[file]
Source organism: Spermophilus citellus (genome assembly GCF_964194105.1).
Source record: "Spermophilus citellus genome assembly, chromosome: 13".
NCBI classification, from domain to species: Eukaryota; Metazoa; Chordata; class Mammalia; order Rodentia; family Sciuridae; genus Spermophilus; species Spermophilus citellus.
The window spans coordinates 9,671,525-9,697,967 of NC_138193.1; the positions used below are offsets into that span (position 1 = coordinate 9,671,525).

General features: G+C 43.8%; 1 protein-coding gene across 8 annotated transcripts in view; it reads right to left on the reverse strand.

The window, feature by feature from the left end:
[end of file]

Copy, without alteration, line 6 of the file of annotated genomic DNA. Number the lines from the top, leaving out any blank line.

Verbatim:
The window, feature by feature from the left end: